Justice, Deferred

It may be frustrating when federal watchdogs strike toothless deals with Wall Street, but it reflects regulators' alarming lack of resources.

During the early aughts, the financial sector freely gambled with money implicitly or directly guaranteed by taxpayers, selling securities based on worthless subprime mortgages to their customers. We all know how that turned out. Yet those responsible for the worst recession since the Great Depression have for the most part escaped federal prosecution. Given this context, it is easy to understand why United States District Court Judge Jed Rakoff angrily rejected a proposed deal between the Securities and Exchange Commission (SEC) and Citigroup over the company's practice of selling toxic mortgage-backed securities to its customers at the same time it bet against them. His decision to reject the settlement—in which Citigroup would have to pay $285 million but not have to admit any wrongdoing—was praised as a win, at least in spirit, for the Occupy Wall Street crowd, and indeed it may have some positive effects, including letting banks know they can't get off that easy. But it is...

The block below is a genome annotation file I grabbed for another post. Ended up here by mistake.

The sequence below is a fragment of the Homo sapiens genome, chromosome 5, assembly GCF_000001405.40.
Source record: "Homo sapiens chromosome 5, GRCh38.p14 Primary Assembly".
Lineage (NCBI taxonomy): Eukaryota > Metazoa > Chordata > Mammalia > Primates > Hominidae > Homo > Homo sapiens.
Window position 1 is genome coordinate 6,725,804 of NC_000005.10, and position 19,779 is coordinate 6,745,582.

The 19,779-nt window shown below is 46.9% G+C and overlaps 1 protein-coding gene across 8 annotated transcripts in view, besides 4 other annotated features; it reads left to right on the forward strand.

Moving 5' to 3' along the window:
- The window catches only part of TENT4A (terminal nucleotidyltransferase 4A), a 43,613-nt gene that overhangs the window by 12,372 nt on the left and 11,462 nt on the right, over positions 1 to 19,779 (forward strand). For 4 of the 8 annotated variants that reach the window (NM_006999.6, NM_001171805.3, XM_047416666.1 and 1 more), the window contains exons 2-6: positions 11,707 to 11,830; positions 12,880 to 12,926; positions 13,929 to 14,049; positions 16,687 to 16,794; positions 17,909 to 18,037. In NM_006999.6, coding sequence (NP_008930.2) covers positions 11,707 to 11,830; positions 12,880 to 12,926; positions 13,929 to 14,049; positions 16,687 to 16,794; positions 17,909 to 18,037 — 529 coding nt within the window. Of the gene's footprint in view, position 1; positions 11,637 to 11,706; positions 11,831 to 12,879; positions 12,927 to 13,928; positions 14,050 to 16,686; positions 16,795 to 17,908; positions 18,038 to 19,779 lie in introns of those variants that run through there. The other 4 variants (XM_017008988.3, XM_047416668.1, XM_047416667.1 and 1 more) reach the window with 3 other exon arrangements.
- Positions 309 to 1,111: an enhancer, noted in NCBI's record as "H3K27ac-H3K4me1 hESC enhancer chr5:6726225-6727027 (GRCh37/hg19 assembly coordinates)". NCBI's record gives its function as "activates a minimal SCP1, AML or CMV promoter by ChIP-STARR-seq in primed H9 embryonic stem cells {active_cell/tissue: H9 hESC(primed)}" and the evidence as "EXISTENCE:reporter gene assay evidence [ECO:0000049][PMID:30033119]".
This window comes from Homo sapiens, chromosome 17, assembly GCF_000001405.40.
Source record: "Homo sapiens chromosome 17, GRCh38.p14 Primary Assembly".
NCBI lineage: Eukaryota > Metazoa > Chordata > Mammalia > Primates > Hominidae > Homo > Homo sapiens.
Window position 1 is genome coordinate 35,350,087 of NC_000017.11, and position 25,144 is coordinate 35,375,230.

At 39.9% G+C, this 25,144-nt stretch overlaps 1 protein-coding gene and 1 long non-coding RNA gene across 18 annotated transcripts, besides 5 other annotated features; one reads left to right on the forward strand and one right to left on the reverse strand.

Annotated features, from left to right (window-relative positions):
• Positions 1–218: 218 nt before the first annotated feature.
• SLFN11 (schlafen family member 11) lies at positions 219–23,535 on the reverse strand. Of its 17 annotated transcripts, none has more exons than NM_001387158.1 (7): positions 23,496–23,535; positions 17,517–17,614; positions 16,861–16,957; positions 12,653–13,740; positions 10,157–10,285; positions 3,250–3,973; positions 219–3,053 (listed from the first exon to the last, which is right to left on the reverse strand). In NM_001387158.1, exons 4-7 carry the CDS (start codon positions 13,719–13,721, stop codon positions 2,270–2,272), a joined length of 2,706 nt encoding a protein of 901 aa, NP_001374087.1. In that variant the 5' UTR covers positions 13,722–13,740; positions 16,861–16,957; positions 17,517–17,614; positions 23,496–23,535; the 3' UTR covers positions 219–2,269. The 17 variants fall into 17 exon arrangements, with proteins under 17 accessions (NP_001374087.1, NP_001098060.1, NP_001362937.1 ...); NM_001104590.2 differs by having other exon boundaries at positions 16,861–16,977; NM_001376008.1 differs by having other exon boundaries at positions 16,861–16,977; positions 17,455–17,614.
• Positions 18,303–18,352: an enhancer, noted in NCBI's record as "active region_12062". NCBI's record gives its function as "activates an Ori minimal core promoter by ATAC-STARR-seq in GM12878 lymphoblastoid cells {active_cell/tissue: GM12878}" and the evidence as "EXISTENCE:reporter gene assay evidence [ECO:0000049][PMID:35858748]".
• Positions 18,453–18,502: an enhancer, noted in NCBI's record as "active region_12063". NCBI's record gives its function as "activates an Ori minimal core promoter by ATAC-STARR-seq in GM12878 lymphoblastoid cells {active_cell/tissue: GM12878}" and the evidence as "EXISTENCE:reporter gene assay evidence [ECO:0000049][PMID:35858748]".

Way Down in the Hole

The big number from today’s labor report is 0.4, the percentage by which unemployment dropped in November. Overall, the economy created 120,000 jobs (compared to 100,000 for the previous month) and the unemployment rate declined to 8.6 percent, a substantial improvement over where the economy was in the previous month. In addition, the employment numbers for September and October were revised upwards by a total of 70,000 jobs, another positive sign. But that’s the extent of the good news in today’s report. Yes, the unemployment rate has fallen to 8.6 percent, but a substantial portion of that was driven by a shrinking labor force—according to the Bureau of Labor Statistics, the civilian labor participation force (the sum of employed and unemployed workers) declined by 0.2 percentage points to 64 percent. In other words, as people give up on finding work, they leave the labor force and place downward pressure on the unemployment measure, despite the fact that they’re still unemployed...